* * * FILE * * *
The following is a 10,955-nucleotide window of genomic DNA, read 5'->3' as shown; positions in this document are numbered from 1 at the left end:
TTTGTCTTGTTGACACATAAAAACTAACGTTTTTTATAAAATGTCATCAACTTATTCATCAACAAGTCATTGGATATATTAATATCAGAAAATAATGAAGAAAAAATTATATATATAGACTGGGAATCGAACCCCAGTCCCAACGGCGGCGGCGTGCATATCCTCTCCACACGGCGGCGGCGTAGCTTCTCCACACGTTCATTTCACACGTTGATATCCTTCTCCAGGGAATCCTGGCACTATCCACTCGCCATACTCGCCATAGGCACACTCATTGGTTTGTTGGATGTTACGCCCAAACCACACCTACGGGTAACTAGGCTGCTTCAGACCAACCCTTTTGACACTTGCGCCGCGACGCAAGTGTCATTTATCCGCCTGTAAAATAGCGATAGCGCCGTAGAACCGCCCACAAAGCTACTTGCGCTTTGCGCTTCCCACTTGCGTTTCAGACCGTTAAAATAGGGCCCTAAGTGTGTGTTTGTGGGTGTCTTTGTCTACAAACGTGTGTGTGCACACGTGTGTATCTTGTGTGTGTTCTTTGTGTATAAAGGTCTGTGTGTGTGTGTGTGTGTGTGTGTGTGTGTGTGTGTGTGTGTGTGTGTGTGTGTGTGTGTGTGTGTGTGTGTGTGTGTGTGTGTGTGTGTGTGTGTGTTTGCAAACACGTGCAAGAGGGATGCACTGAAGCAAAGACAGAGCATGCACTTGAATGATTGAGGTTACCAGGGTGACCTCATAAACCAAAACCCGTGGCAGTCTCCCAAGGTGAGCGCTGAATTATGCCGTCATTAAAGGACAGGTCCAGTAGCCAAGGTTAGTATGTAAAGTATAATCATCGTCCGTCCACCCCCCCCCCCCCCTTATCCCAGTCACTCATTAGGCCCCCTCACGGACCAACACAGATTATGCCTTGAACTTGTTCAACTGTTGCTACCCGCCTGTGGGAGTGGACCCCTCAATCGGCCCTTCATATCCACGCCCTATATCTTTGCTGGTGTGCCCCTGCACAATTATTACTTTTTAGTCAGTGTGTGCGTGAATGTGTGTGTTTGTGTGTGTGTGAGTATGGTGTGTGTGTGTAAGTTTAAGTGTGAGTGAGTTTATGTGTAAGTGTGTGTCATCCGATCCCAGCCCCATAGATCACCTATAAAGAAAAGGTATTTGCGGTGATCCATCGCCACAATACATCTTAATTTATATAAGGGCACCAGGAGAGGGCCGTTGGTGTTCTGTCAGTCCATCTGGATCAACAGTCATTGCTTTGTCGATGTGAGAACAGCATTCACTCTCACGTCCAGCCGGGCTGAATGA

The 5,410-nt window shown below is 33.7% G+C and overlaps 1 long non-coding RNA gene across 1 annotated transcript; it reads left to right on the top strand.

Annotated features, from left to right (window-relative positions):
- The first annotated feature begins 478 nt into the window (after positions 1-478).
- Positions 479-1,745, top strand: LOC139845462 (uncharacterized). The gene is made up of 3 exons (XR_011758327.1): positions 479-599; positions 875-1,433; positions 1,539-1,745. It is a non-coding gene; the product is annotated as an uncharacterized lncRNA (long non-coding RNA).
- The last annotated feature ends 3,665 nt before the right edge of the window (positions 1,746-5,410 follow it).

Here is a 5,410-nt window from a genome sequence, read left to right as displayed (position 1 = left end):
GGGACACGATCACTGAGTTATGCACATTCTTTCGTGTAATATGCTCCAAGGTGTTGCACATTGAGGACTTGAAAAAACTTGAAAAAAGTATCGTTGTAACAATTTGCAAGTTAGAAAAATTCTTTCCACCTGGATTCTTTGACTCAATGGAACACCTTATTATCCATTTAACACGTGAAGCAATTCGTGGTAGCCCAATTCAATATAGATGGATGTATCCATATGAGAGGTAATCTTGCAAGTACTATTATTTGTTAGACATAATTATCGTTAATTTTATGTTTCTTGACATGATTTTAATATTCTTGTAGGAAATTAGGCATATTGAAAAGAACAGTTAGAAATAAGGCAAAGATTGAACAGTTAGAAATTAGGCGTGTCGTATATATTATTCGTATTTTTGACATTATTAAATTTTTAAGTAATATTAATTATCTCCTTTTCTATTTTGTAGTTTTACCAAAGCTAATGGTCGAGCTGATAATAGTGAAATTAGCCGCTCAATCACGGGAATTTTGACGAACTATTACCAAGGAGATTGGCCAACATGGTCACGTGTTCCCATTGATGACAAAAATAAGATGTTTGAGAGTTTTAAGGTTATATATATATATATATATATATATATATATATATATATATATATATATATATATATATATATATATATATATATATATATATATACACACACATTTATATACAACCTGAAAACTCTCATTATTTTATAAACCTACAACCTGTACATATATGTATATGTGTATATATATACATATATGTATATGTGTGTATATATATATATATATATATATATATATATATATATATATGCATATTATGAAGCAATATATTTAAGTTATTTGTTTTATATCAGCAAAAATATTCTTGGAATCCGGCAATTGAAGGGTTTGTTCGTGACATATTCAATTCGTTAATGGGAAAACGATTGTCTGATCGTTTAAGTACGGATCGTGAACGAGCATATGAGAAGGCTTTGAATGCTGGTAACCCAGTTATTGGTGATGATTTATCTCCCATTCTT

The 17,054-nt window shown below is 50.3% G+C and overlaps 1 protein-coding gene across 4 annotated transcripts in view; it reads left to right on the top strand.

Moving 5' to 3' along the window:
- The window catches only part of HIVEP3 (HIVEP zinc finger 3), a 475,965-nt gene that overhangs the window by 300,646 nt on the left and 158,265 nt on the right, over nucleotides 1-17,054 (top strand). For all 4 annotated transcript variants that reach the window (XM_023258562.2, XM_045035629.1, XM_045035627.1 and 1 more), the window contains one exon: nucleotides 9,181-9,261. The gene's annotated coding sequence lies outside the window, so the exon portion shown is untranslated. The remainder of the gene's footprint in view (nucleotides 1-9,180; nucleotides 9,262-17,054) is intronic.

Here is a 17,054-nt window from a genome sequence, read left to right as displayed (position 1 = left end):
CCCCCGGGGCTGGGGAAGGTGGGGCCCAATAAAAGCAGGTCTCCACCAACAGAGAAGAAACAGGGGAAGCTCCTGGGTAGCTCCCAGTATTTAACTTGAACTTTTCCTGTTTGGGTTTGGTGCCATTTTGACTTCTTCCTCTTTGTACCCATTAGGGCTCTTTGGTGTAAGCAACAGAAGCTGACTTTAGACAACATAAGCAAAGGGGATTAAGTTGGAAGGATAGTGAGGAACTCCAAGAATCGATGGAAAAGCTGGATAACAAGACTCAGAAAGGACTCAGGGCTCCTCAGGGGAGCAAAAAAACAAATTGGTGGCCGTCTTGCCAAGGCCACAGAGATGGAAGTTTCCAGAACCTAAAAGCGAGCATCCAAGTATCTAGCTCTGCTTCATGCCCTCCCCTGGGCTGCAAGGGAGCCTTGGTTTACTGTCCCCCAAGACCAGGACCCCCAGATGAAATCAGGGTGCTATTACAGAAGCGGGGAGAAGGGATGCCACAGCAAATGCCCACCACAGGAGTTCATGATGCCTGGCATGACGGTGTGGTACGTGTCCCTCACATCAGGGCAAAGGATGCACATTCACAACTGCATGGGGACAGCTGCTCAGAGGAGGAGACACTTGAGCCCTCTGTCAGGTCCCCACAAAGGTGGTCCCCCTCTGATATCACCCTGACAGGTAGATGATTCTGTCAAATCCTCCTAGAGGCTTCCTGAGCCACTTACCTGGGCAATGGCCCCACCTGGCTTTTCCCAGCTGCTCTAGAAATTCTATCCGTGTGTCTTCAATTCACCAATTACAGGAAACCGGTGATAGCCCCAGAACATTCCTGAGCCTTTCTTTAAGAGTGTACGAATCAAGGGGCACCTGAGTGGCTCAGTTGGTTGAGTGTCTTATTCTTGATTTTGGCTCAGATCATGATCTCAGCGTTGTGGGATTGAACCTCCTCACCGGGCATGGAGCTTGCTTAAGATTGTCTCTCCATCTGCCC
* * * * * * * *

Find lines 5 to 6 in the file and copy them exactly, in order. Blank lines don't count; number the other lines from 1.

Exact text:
- The first annotated feature begins 478 nt into the window (after positions 1-478).
- Positions 479-1,745, top strand: LOC139845462 (uncharacterized). The gene is made up of 3 exons (XR_011758327.1): positions 479-599; positions 875-1,433; positions 1,539-1,745. It is a non-coding gene; the product is annotated as an uncharacterized lncRNA (long non-coding RNA).